Also opening on Friday, April 8: Richard Linklater’s Everybody Wants Some, his spiritual sequel to Dazed and Confused, at Sundance Cinemas; Born to Be Blue, starring Ethan Hawke as Chet Baker, at Sundance; Alexander Sokurov’s Francofonia, set within the Louvre during the Nazi occupation of Paris, at The Uptown; and the French comedy Marguerite at Seven Gables.

SIFF celebrates the grand opening of KEXP’s new Seattle Center studios with a special screening of Storefront Hitchcock, the 1998 Robyn Hitchcock concert film directed by Jonathan Demme, with Robyn Hitchcock introducing the screening in person. Thursday, April 14 at the Uptown. Advance tickets and details here. KEXP and SIFF members get free admission on day of show (while seats last).

The French crime classic Classe Tous Risque (1960), directed by Claude Sautet and starring Lino Ventura and Jean-Paul Belmondo, plays on Thursday, April 14 at Plestcheeff Auditorium. Individual tickets are available on the day of show on a first come, first served basis. Details here.

Visit the film review pages at The Seattle TimesSeattle Weekly, and The Stranger for more releases.

View complete screening schedules through IMDbMSNYahoo, or Fandango, pick the interface of your choice.

Seattle Screens: The Grand Illusion celebrates 12 years of independence and more

Welcome to The Grand Illusion

The Grand Illusion, the pocket theater that has been running in form or another in the University District since the early 1970s, celebrates its 12th Anniversary of its current non-profit incarnation with a week of the weird and the wonderful. On the latter front, they are screening new 35mm prints of Jean Cocteau’s Beauty and the Beast (1946) (on Friday, Saturday, and Wednesday) and Max Ophuls’ From Mayerling to Sarajevo (1940) (on Sunday and Monday). Also on Sunday, April 3 is Spencer Williams’ Dirty Gertie from Harlem U.S.A. (1946), which screens as part of its “Pioneers of African-American Cinema” series of restored films, and on Tuesday, April 5 is a new 35mm print of Corn’s-a-Poppin’ (1956), an indie comedy from the midwest co-written by Robert Altman. Running all through the week is the new Turkish horror film Baskin. Schedule and showtimes here.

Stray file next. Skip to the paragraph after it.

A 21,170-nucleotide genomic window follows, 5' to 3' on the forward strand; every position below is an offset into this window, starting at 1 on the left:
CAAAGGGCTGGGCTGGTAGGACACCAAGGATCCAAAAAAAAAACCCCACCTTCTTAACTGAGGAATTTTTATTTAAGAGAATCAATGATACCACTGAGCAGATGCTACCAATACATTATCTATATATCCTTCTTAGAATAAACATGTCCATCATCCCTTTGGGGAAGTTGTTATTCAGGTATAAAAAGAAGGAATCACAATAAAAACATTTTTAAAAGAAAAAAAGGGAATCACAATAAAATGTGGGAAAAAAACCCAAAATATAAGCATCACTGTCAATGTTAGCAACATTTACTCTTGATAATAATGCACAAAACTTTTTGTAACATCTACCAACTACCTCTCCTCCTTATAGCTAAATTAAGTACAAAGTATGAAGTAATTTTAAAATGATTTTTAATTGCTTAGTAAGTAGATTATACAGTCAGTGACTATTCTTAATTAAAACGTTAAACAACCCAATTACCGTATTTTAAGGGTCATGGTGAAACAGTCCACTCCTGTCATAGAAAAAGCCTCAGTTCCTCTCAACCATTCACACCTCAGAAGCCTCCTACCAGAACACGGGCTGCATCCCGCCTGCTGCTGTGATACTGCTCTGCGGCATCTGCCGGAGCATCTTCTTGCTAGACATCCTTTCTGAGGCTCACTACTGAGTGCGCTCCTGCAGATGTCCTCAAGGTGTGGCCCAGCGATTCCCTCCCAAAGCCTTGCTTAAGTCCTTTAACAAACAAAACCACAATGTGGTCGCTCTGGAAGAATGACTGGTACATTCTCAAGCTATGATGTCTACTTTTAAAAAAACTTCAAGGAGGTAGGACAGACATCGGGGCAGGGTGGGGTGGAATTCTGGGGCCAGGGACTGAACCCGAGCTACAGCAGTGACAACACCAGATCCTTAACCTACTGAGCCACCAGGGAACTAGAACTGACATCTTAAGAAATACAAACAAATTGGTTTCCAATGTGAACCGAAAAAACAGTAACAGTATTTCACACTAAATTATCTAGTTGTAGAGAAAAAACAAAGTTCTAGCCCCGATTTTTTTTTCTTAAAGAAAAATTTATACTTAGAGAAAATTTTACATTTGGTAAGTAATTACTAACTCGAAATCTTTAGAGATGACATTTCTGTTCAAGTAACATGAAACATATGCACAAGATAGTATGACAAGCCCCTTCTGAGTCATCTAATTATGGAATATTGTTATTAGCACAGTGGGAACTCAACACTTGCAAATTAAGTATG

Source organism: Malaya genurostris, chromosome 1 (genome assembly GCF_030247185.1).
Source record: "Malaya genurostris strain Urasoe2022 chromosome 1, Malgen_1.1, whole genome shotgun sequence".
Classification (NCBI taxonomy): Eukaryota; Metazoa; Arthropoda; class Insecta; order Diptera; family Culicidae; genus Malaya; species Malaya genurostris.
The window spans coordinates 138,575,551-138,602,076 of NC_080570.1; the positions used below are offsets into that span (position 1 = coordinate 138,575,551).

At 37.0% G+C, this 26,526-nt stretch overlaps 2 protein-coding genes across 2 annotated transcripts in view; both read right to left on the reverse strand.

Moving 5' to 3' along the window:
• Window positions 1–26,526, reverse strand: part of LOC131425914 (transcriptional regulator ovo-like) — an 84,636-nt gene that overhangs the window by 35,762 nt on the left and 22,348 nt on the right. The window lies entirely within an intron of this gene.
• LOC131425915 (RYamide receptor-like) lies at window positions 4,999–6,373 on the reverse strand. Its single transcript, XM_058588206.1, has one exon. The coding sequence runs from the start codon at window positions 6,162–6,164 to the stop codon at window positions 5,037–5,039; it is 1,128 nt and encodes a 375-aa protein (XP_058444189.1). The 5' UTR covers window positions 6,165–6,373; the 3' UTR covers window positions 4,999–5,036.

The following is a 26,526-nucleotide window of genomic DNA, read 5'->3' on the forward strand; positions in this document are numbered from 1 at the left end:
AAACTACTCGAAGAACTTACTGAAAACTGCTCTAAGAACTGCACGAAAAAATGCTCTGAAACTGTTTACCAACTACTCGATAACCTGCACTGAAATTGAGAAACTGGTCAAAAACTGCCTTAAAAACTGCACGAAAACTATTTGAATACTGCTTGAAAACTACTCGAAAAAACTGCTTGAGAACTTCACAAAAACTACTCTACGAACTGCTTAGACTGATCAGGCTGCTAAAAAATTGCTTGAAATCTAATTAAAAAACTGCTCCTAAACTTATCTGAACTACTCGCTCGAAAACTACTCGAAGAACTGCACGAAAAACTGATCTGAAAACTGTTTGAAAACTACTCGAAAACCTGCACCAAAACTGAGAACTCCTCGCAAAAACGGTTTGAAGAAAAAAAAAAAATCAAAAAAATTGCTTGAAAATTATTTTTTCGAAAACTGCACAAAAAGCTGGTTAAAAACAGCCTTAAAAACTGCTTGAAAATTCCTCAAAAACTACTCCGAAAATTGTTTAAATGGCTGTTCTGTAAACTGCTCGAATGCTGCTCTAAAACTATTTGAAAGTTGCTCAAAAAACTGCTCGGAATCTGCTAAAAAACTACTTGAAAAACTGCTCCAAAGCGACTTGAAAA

The 21st Seattle Jewish Film Festival opens on Saturday, April 2 with A Tale of Love and Darkness, the directorial debut of Natalie Portman, who also stars in the film, at Pacific Place and continues through the weekend at Pacific Place, moving to SIFF Cinema Uptown on Monday and the Stroum Jewish Community Center on Mercer Island next weekend, where the closing night film Baba Joon, winner of 5 Ophir Awards (the Israeli equivalent of the Academy Award), screens with actor Navid Negahban in attendance. Filmmaker Aviva Kempner will attend with her new documentary Rosenwald, about Sears owner Julius Rosenwald, and director Jake Witzenfeld brings his documentary Oriented, focused on the lives of three gay Palestinian friends in Tel Aviv (both on Sunday, April 3 at Pacific Place). The complete schedule is here.

The Last Dragon (1985), a Motown martial arts movie seeped in New York urban culture and eighties color and music, stars real-life 19-year-old karate black belt Taimak as an earnest martial arts student nicknamed Bruce Lee-roy by the locals and Prince protégé Vanity as a music club deejay pressured by gangsters to play lousy music videos. Clearly that calls for a hero. Directed by Michael Schultz and produced by Berry Gordy, the film became a cult favorite and it is playing on Friday, April 1 at the Uptown with Taimak appearing in person. Details here.

Jeff Nichols’ Midnight Special opens this weekend exclusively at the Egyptian Theater in Capitol Hill. Film critics Robert Horton and Andrew Wright both recommend it.

The documentary Before the Big Bang, directed by Richard Beymer and featuring Beymer and novelist Rudy Wilson, makes its West Coast premiere on Wednesday, April 6 at Seattle Art Museum’s Plestcheeff Auditorium at 7:30pm. Details here.

A Pig Across Paris (1956), directed by Claude Aurtant-Lara and starring Jean Gabin, plays on Thursday, April 7 at Plestcheeff Auditorium at SAM. Individual tickets are available on the day of show on a first come, first served basis. Details here.

It’s not too late to make your plans for Friday, April 8. Robert Horton and Richard T. Jameson are your hosts for the monthly film discussion Framing Pictures at the screening room at Scarecrow Video. It’s a free event. More at the Framing Pictures Facebook page.

Visit the film review pages at The Seattle TimesSeattle Weekly, and The Stranger for more releases.

View complete screening schedules through IMDbMSNYahoo, or Fandango, pick the interface of your choice.